- Geof Cox's Blog
- The dark side of the social enterprise boom...
- What would a social enterprise economy look like?
- Social Enterprise Law in South Eastern Europe
- Where does social enterprise fit in postcapitalism?
- Can social enterprise save public services?
- Greece, France - making enterprise more social...
- Small is the new big!
- Social impact is no longer an option for big brands
- What on earth is Social Enterprise UK doing?
- Asset Based Strategy Matrix
- Copyright infringement is NOT theft
- Impact2 Social Enterprise Conference
- Not So Grim Up North
- CASE's 30th Birthday
- Guardian Blog
- The Senscot Bulletin
- The Performance of Socially Responsible Investment
- Social Investment – or the Emperor's New Clothes
- Such a definitions mess that NOBODY can now clear it up?
- Social Enterprise Mark... or Social Enterprise Brand?
- Why social enterprise needs its own approach to intellectual property rights
- Does the social enterprise movement lack leadership?
- Business models based on greed and exploitation
- Not many jokes...
- NHS Social Enterprise Spin-outs - the real story
- Will tendering ever work for social enterprise?
- Learning from the Open Source Movement
- The Guardian & Social Enterprise
- The focus on a few kinds of social enterprise is blinding us to a bigger picture
- What do social enterprise and chocolate have in common?
- From Albania Again
- Guardian Social Enterprise Summit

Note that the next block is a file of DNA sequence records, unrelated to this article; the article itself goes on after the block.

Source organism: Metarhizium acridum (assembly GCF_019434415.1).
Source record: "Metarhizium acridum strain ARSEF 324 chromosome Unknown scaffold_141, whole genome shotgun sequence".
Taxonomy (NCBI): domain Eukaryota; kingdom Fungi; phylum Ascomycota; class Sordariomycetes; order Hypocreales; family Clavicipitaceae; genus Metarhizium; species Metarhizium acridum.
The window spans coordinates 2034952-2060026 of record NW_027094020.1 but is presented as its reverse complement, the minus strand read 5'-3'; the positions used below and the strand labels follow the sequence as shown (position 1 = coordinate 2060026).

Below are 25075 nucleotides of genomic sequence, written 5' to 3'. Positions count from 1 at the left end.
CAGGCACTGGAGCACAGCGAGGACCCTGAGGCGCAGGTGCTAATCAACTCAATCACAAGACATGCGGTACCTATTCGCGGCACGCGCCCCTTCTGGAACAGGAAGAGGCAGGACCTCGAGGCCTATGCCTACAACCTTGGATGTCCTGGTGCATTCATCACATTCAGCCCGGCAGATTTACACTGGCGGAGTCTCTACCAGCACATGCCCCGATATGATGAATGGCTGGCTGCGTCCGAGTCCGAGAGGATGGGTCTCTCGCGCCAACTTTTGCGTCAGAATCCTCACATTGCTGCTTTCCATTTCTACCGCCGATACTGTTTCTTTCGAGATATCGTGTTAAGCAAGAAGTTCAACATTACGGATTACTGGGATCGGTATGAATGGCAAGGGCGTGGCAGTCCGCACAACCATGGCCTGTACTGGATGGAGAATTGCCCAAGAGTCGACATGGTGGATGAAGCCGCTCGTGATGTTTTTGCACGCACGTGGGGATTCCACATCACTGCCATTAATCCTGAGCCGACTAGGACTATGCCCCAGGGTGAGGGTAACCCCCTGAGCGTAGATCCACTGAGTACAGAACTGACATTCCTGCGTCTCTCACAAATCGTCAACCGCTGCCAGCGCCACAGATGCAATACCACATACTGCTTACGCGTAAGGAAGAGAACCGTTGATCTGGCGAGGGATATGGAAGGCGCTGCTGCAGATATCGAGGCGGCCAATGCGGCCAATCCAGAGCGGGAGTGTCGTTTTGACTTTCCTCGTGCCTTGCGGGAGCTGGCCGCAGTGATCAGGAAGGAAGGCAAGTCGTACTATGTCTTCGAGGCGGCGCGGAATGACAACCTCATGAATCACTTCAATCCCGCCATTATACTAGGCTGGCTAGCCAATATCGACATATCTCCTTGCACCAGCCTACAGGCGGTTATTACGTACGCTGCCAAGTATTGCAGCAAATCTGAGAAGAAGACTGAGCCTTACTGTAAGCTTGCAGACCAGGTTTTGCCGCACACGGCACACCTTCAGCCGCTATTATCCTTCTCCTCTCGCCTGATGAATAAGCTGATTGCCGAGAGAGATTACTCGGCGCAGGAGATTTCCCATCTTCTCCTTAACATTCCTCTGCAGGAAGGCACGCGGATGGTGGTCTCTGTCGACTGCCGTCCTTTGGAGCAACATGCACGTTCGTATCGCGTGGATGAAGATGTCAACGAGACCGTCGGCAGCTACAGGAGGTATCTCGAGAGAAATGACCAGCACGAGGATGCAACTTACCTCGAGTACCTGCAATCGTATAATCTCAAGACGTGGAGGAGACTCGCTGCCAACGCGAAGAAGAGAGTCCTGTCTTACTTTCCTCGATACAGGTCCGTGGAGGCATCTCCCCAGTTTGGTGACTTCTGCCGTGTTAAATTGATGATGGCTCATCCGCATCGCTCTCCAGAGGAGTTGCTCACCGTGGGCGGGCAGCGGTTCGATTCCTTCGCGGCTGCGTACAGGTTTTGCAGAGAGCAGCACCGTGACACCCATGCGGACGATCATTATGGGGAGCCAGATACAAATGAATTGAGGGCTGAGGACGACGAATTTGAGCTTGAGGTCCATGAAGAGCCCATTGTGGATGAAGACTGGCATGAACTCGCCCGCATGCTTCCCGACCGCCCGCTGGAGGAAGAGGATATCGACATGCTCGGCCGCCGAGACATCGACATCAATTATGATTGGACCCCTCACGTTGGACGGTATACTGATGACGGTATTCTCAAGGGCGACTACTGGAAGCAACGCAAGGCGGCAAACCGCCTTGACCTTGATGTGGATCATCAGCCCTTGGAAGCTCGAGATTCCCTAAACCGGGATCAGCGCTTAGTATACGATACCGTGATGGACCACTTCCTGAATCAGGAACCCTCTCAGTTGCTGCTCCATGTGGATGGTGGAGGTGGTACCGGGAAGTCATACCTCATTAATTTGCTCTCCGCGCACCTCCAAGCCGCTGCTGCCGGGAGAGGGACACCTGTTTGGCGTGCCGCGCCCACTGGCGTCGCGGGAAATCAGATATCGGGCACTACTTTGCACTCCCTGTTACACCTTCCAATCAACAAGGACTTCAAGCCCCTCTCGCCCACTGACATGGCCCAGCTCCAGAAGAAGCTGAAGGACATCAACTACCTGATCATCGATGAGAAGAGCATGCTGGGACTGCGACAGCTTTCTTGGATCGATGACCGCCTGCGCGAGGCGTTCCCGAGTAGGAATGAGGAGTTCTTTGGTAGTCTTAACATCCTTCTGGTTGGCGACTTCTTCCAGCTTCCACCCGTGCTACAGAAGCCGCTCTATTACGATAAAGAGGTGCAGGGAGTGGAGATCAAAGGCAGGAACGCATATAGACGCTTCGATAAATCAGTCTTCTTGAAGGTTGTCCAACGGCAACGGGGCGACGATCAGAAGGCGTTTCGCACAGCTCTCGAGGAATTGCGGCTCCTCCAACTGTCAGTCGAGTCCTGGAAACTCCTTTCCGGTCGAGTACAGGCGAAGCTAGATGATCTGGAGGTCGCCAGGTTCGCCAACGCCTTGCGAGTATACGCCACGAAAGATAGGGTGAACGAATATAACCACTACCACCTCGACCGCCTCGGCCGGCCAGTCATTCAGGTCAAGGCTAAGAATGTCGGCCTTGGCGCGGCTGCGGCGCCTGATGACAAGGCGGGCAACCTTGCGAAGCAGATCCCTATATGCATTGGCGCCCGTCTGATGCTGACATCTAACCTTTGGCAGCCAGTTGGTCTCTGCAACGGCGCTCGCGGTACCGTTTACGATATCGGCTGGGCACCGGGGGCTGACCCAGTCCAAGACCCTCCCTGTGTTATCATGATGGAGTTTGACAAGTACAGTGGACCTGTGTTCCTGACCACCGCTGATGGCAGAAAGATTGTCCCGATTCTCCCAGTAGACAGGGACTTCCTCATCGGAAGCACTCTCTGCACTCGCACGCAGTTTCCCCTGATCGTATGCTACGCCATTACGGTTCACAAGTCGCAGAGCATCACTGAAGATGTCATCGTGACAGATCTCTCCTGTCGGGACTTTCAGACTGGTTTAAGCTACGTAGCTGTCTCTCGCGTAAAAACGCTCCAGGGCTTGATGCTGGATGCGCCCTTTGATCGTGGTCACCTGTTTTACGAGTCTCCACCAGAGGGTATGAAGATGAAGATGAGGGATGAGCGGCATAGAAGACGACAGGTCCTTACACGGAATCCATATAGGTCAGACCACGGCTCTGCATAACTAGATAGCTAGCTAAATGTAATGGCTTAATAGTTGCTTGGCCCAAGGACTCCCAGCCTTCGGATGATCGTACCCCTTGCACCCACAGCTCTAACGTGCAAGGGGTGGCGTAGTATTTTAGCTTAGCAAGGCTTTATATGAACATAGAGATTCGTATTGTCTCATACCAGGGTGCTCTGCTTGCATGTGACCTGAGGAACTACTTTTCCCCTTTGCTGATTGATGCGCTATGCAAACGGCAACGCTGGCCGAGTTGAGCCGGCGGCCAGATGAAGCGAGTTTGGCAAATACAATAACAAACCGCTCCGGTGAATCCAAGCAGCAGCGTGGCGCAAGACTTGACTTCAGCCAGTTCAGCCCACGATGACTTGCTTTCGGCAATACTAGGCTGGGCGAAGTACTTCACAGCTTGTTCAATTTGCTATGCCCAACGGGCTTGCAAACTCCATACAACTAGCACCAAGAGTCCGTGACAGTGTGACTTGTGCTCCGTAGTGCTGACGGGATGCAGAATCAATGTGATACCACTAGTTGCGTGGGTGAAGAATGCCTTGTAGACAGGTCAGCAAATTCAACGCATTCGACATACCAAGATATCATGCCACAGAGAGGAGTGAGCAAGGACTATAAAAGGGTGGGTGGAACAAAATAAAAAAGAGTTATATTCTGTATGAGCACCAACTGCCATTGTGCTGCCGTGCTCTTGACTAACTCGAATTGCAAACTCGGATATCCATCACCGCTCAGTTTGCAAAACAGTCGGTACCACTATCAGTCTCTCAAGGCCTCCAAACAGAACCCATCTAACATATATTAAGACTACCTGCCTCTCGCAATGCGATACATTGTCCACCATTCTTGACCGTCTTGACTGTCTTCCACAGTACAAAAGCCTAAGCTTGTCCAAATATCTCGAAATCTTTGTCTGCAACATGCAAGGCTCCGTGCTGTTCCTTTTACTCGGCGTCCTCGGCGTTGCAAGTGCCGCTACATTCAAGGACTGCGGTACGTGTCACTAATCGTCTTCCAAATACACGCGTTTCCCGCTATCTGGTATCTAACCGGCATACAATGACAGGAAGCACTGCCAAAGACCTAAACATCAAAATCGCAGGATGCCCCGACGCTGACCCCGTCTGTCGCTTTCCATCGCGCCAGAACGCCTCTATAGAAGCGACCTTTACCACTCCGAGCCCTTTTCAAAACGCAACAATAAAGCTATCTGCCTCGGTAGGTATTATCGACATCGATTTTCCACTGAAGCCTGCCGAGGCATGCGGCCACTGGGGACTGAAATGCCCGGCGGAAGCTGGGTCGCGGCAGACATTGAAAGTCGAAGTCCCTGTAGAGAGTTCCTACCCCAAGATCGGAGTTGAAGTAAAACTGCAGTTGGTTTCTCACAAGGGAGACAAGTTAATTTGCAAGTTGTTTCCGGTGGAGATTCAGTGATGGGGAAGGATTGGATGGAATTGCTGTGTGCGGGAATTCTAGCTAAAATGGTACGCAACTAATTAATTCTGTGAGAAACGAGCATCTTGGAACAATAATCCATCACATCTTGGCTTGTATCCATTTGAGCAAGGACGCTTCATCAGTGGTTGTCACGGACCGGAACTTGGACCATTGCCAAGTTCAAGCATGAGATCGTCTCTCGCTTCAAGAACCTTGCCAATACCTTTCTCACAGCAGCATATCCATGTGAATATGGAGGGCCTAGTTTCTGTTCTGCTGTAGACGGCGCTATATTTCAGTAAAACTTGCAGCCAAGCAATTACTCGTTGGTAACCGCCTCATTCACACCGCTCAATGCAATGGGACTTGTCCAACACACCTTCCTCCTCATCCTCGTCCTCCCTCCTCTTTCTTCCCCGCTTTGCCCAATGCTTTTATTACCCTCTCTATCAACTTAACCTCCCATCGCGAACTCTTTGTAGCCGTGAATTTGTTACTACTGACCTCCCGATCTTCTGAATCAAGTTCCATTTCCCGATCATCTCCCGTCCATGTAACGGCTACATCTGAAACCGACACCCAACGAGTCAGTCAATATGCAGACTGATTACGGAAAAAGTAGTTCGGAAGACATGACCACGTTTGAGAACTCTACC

- A conflict common to many co-operatives...
- Social Enterprise in Albania
- 2010 social enterprise visit to Russia - 1
- Day 2 in Rybinsk: -18°c
- Post 3 from Russia - Back to Moscow
- A typical question...
- Sounding like David Cameron...
- Do structures stymie social enterprise?
- 'Right to Request' tender collapses
- The number of 'social enterprises' just doesn't add up
- Social Firms Conference
- What is it, exactly, we’re doing with Social Firms?
- Social Firms UK Annual Conference
- Social Firms and the CIC Consultation
- What is social enterprise?
- Social Enterprise in Russia – Week 1 - Moscow, Schekino and Kaluga
- Social Enterprise in Russia – Week 2 - Rybinsk
- Social Enterprise in Russia – Week 2 - Vyshniy Volochek & Ostashkov
- Social Enterprise in Russia – Week 3 - Moscow & Aleksin
- Ostashkov Conference, October 2008
- Selected old blog entries
- Public Service Transformation
- Organisational structures - and restructuring
- Doing social enterprise
- Knowledge should be free
- Associates and trusted partners
- Джеф Кокс, информация на русском языке
Small is the new big!
I've written before about some of the problems with the idea, uncritically accepted in some parts of the UK social enterprise movement, of social enterprise 'scaling up'. My gut feeling is that although conventional business forms of growth might be appropriate in some circumstances, by and large we need to look precisely in the other direction: how to keep social enterprise small and locally, or community-based (while at the same time taking advantage of some economies of scale - for example through online 'collaborative communities').